Randall Haight has a secret: when he was a teenager, he and his friend killed a 14-year-old girl. Randall did his time and built a new life in the small Maine town of Pastor’s Bay, but somebody has discovered the truth about Randall. He is being tormented by anonymous messages, haunting reminders of his past crime, and he wants private detective Charlie Parker to make it stop. But another 14-year-old girl has gone missing, this time from Pastor’s Bay, and the missing girl’s family has its own secrets to protect. Now Parker must unravel a web of deceit involving the police, the FBI, a doomed mobster named Tommy Morris, and Randall Haight himself. Because Randall Haight is telling lies . . .
  There’s no word yet as to who will be conducting the interview, by the way, although it’s probably fair to say, and with all due respect, that it doesn’t really matter. The event is free, by the way, although I’d imagine that it’ll be heavily booked in advance; my advice is to book early, and book often …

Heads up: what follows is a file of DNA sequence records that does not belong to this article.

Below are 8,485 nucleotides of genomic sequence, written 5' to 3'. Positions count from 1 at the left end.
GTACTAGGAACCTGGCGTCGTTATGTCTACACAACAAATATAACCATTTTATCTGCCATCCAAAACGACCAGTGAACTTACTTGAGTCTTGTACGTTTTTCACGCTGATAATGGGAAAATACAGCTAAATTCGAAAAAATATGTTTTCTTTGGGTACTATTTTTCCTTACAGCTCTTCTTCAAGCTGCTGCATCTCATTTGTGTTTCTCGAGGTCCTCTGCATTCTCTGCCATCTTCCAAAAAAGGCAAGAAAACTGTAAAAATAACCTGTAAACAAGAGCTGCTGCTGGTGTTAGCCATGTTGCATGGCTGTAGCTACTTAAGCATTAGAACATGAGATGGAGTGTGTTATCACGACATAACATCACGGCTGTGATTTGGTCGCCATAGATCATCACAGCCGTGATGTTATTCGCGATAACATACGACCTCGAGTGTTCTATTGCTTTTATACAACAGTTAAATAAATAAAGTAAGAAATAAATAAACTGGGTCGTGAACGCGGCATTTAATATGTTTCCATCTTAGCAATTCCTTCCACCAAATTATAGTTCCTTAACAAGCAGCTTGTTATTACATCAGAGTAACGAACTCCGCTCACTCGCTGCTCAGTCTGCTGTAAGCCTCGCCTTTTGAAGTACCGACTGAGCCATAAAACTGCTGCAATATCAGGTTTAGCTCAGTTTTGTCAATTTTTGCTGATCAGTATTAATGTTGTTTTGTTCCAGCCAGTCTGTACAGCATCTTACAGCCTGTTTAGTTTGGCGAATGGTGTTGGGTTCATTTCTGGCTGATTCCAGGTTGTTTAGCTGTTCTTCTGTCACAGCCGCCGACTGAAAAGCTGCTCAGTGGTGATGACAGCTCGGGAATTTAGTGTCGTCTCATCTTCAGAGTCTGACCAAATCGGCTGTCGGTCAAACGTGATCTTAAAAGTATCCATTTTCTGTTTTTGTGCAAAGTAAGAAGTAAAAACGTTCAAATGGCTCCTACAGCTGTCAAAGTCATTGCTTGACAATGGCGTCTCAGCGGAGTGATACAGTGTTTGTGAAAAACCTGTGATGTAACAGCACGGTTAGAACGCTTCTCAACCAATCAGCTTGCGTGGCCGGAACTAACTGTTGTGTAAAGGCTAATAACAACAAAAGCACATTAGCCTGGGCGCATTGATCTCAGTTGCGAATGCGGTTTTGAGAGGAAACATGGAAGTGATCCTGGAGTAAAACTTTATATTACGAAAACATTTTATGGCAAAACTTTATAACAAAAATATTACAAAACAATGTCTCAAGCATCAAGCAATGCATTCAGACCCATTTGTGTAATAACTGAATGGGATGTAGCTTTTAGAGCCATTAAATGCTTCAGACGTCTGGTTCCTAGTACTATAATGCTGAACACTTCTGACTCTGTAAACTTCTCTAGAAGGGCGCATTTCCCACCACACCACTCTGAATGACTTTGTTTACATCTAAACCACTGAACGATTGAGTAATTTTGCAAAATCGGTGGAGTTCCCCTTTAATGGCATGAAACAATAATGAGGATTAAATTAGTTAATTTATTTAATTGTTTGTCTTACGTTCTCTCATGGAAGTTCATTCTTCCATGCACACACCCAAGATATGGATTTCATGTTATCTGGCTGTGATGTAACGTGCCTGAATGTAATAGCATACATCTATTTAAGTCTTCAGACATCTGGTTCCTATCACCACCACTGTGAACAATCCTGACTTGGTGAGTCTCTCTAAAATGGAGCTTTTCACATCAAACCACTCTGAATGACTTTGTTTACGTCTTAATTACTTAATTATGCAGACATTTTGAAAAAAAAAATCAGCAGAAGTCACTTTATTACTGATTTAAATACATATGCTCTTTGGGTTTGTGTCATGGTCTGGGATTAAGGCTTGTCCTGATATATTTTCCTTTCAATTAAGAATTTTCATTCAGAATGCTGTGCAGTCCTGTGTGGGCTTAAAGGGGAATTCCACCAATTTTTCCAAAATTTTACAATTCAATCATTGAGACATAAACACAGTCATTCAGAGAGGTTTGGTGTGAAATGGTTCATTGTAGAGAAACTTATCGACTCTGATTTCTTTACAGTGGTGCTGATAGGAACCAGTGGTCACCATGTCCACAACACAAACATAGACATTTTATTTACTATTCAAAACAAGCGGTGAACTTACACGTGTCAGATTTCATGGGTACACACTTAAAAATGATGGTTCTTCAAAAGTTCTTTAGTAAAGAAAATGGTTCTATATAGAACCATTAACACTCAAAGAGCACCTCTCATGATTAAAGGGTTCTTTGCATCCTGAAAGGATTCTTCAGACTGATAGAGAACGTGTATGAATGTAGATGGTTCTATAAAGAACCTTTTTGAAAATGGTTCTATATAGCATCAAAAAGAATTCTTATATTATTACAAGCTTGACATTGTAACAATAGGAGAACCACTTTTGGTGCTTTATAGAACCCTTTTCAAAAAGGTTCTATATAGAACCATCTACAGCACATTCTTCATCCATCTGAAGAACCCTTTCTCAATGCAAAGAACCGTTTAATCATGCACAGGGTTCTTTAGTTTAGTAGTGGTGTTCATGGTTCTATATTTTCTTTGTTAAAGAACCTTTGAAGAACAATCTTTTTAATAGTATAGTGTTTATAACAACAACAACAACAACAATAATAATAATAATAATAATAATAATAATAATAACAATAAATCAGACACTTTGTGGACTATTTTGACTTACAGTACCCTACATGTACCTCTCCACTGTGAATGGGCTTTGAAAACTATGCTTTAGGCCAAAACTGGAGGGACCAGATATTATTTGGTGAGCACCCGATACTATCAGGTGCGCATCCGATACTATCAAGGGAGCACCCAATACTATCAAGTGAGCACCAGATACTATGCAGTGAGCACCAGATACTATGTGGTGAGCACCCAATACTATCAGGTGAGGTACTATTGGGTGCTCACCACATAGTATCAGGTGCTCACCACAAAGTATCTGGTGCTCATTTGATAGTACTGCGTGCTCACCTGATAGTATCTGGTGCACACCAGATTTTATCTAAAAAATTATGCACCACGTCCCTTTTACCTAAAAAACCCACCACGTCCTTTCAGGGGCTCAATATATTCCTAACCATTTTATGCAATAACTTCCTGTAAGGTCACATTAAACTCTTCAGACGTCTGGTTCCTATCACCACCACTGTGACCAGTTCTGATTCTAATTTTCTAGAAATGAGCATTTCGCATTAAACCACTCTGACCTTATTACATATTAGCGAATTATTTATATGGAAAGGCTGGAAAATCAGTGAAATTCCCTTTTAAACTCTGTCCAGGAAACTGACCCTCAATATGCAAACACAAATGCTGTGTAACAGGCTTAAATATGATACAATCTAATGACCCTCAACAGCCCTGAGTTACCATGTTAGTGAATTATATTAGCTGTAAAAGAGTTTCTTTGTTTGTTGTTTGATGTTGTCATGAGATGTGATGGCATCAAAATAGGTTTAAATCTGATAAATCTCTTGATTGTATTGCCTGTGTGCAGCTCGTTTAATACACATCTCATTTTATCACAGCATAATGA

For those of you residing in Norn Iron, by the way, John Connolly will be appearing at No Alibis a couple of days later, on September 1st, in tandem with Alan Glynn, who launches BLOODLAND later in the month, on September 13th, in the Gutter Bookshop. More of which anon, although given that I’m about 60 pages short of finishing BLOODLAND, let me just say that it’s Alan Glynn’s finest novel yet, which isn’t bad going considering his previous offerings were the excellent THE DARK FIELDS and WINTERLAND. Put it in your diary now; it should be a cracking night …
  As mentioned previously on these pages, by the way, the launch of THE BURNING SOUL kicks off a very impressive run of Irish crime offerings, from the likes of Alan Glynn, Colin Bateman, Stuart Neville and Ava McCarthy. For more, clickety-click here

Tuesday, August 16, 2011

A Name To Be Reckoned With

There’s been some very nice reviews of Jane Casey’s THE RECKONING over the last couple of weekends, which have only served to whet my appetite. I’ve been looking forward to THE RECKONING ever since I finished THE BURNING, Jane’s second novel, with which I was mightily impressed when I read it late last year. And Jane’s debut novel, THE MISSING, was shortlisted for the Irish Crime Fiction Novel of the Year.
  Anyway, first out of the traps was Kevin Sweeney in the Irish Times, who - after a very odd preamble designed to establish his ‘credentials’ (i.e., crime fiction is virtually all schlock writing) - had this to say two weeks ago: